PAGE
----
John McCain and Susan Collins met 40 years ago working in the U.S. Senate. He was a Navy liaison to the Senate, having recently returned from North Vietnam where he was a prisoner of war. She was a legislative aide to Maine Sen. William Cohen. Their relationship, both have told me, was from the beginning a little prickly. The independence that defined their later careers as senators from Arizona and Maine, respectively, was evident even then.
At any given time, a few senators stand out from the rest. When I was a young senate aide in the 1960s, it was Everett Dirksen and Mike Mansfield. Later on, it was Howard Baker and Ted Kennedy. More recently, McCain earned that standing because his independence, integrity and diligence often caused the rest of us to wonder until the last minute how he would vote — although we knew that however he voted it would be because it thought it was right for the country. Collins has earned that same standing.
The most recent example of Collins’ integrity, independence and diligence was her powerful address regarding President Donald Trump’s nomination of Judge Brett Kavanaugh to the Supreme Court. She approached the controversy as she always does — carefully and with an open mind. Jon Kyl, who accompanied Kavanaugh to most of his meetings with senators before Kyl was appointed to serve the remainder of McCain’s term, told me that it was Collins among all senators who most carefully questioned Kavanaugh. Her meeting with Kavanaugh lasted two hours. She is not a lawyer, but she had read his opinions and seemed to know as much about some of them as any Supreme Court justice would. She followed up with telephone calls and requests for documents.
Then Collins insisted that Dr. Christine Blasey Ford be allowed to testify. Then she insisted that there be a seventh FBI background check of Kavanaugh to interview those individuals who Ford said were present at an alleged sexual assault 36 years ago. Instead of joining what she later described as a “caricature of a gutter level political campaign,” Collins did her homework quietly. And on Oct. 5, in a 45-minute address, she explained why she was voting yes.
“We must always remember that it is when passions are most inflamed that fairness is most in jeopardy,” she said. “We will be ill served in the long run if we abandon the presumption of innocence and fairness, tempting though it may be.”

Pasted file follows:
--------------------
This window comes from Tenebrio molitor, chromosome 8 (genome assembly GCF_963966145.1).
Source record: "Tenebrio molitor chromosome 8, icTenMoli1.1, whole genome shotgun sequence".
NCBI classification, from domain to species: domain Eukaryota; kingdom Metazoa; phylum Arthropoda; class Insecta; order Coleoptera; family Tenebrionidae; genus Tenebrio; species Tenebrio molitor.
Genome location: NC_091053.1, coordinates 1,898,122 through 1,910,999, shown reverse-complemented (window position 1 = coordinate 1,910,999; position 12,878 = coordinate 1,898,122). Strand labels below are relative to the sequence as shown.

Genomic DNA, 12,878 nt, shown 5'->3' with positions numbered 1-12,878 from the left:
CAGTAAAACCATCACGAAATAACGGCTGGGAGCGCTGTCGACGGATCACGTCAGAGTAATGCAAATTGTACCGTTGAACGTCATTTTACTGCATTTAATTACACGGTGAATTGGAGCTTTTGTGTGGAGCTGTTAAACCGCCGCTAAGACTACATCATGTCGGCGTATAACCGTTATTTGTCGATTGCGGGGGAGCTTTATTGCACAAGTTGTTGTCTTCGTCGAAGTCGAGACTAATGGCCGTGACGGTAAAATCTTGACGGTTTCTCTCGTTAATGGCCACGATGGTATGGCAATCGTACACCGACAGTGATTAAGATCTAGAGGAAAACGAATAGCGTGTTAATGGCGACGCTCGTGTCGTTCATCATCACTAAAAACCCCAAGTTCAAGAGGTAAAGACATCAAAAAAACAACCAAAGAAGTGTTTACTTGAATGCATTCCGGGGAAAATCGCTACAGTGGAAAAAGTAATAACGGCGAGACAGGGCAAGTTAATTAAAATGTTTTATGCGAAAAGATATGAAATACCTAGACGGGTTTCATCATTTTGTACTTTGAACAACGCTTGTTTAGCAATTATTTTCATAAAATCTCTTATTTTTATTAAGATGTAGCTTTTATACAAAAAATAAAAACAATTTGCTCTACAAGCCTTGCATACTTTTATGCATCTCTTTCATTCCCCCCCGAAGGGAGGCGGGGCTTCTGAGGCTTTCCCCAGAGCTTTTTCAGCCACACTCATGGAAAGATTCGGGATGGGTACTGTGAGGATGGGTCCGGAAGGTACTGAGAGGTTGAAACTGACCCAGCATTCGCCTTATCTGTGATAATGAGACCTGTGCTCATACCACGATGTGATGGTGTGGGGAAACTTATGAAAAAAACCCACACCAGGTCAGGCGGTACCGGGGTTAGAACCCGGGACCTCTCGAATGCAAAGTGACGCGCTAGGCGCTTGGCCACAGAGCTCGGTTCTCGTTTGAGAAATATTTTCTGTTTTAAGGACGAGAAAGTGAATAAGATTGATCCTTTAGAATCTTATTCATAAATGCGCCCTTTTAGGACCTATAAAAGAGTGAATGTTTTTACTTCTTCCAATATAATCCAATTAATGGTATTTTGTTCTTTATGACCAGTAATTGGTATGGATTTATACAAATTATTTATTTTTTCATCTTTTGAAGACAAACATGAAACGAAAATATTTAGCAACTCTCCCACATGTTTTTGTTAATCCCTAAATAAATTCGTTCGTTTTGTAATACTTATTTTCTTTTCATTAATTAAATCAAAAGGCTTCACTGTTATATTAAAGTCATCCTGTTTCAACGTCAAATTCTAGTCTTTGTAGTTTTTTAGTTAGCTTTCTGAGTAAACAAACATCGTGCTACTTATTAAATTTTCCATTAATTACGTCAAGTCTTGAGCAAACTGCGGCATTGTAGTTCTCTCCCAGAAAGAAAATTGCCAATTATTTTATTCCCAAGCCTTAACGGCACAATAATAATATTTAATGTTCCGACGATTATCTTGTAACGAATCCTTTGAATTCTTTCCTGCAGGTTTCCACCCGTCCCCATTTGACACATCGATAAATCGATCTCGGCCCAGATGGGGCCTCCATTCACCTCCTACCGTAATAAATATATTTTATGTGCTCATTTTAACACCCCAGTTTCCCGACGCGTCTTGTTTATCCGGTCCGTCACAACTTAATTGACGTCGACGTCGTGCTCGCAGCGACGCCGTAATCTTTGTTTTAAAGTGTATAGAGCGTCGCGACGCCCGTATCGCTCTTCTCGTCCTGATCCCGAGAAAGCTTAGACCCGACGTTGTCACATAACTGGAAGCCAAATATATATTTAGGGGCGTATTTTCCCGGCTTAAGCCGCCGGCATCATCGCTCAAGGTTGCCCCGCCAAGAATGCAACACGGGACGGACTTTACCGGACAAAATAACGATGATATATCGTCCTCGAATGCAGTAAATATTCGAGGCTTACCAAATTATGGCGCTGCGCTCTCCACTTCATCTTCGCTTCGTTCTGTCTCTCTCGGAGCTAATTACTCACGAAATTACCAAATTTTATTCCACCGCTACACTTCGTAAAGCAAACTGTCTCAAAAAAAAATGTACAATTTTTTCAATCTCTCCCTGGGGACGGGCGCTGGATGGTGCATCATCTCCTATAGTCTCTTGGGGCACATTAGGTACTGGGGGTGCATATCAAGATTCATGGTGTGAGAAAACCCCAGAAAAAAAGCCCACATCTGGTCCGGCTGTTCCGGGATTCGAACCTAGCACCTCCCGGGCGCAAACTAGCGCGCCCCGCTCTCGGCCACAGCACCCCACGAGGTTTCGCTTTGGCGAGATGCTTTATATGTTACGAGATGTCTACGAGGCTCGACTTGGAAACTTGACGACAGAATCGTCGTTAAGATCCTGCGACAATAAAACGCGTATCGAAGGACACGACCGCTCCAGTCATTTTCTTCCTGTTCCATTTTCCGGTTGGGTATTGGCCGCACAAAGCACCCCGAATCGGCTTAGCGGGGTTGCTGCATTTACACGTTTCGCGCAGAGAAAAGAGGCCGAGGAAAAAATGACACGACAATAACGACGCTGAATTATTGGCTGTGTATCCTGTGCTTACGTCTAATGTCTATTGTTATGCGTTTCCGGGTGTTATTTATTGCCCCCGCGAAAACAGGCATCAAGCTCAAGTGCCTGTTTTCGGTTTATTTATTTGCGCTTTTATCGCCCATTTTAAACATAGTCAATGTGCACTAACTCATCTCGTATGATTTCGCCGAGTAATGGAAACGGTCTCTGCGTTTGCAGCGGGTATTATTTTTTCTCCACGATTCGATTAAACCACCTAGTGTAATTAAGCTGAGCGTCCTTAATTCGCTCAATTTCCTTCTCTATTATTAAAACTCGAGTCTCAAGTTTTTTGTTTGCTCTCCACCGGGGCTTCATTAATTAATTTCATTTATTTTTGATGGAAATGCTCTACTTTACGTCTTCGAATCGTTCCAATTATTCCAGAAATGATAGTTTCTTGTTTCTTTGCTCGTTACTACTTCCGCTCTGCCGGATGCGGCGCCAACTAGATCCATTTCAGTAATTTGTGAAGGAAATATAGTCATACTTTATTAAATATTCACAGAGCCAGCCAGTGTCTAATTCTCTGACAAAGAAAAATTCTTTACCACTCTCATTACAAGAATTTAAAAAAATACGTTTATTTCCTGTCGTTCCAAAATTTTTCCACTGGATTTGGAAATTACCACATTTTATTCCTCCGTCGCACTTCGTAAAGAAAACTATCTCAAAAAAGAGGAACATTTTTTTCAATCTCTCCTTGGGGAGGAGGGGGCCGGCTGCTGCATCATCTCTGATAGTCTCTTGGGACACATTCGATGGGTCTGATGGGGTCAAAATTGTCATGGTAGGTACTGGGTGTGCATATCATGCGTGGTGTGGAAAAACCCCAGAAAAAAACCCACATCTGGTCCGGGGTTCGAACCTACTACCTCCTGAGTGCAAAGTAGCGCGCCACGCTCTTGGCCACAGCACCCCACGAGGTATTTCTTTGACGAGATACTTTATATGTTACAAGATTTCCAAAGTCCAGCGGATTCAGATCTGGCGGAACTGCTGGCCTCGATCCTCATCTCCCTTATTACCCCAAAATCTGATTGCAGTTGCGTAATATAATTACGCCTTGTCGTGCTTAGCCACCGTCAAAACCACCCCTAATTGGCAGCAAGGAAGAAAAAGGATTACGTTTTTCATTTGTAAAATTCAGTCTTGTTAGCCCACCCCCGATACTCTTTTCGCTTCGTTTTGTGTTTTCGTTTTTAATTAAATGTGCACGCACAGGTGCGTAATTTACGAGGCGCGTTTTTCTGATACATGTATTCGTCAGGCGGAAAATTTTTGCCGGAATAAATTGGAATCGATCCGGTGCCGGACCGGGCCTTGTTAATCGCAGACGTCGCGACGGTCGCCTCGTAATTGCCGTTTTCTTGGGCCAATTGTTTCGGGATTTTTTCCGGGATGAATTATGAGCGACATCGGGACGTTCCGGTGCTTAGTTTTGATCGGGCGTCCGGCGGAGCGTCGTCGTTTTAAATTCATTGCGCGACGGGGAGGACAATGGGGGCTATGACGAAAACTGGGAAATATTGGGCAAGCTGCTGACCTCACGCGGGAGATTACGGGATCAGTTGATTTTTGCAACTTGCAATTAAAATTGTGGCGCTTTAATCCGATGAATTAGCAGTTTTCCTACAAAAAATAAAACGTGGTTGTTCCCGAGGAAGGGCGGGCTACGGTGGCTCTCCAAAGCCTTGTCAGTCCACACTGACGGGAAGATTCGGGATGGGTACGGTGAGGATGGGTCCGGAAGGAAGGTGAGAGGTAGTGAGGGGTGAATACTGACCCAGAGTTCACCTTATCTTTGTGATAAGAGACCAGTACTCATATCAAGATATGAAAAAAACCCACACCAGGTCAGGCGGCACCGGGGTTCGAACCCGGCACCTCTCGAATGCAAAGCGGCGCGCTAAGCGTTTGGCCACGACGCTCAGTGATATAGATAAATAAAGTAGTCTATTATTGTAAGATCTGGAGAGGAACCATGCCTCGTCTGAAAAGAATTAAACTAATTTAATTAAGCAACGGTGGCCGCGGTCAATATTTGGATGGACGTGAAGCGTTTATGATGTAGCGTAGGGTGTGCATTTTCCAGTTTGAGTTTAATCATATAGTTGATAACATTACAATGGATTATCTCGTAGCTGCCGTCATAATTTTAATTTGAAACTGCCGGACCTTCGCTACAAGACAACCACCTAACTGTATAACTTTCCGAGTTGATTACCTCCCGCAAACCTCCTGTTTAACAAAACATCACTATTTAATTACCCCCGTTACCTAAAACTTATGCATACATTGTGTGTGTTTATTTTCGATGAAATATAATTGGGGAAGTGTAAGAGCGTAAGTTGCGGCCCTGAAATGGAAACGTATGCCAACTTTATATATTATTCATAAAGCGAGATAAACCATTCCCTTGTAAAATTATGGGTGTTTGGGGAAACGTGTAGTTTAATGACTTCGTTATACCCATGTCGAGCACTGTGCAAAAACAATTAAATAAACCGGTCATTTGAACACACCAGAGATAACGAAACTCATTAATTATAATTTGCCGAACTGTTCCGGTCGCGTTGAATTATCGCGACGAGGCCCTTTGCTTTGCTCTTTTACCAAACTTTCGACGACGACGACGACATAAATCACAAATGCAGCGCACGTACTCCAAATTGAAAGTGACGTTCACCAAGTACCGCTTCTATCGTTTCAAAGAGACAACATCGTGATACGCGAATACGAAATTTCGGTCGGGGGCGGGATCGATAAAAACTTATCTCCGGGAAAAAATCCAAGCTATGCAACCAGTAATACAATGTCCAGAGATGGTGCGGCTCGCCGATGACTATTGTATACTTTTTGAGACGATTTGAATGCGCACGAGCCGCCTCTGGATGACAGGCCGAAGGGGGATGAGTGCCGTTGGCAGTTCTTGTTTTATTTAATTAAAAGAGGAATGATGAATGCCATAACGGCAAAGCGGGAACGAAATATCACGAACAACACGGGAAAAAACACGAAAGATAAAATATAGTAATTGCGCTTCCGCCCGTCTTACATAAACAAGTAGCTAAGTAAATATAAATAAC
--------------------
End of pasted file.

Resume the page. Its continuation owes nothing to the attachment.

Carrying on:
In saying this, she performed one of the essential roles of U.S. senators — checking runaway popular passions. Her Republican colleagues applauded her decision. They did not applaud two weeks later when she performed another one of the essential roles of U.S. senators, checking what she believed to be an excess of the executive branch when she voted with every Democrat to overturn Trump’s expansion of short-term health insurance policies. That measure ultimately failed to pass.
McCain often joked that he would never be elected “Mr. Congeniality” because of his temper and unpopular votes. But when he died, there was an outpouring of respect and affection for his independent ways. Collins does not have McCain’s temperament, but her votes regularly disappoint colleagues on both sides of the aisle. And we have learned to respect those decisions.
The job of a U.S. senator is not to win a “Mr. or Ms. Congeniality” contest. It is to provide a check and balance on popular passions and on the excesses of the executive branch as well as to work across the aisle to provide solutions to big problems that most Americans will accept and that, therefore, will last a long time.
Collins’ model for such a senator is another Maine senator, Margaret Chase Smith, whose historic speech in 1950 condemned Sen. Joseph McCarthy’s reckless allegations of Communism against so many Americans. Smith’s speech was shorter than Collins’ speech on Kavanaugh but both provided a necessary check on popular passions. For their independence, diligence and honesty, both Maine senators have earned a special standing in the history of the U.S. Senate.
Lamar Alexander, a Republican, represents Tennessee in the U.S. Senate.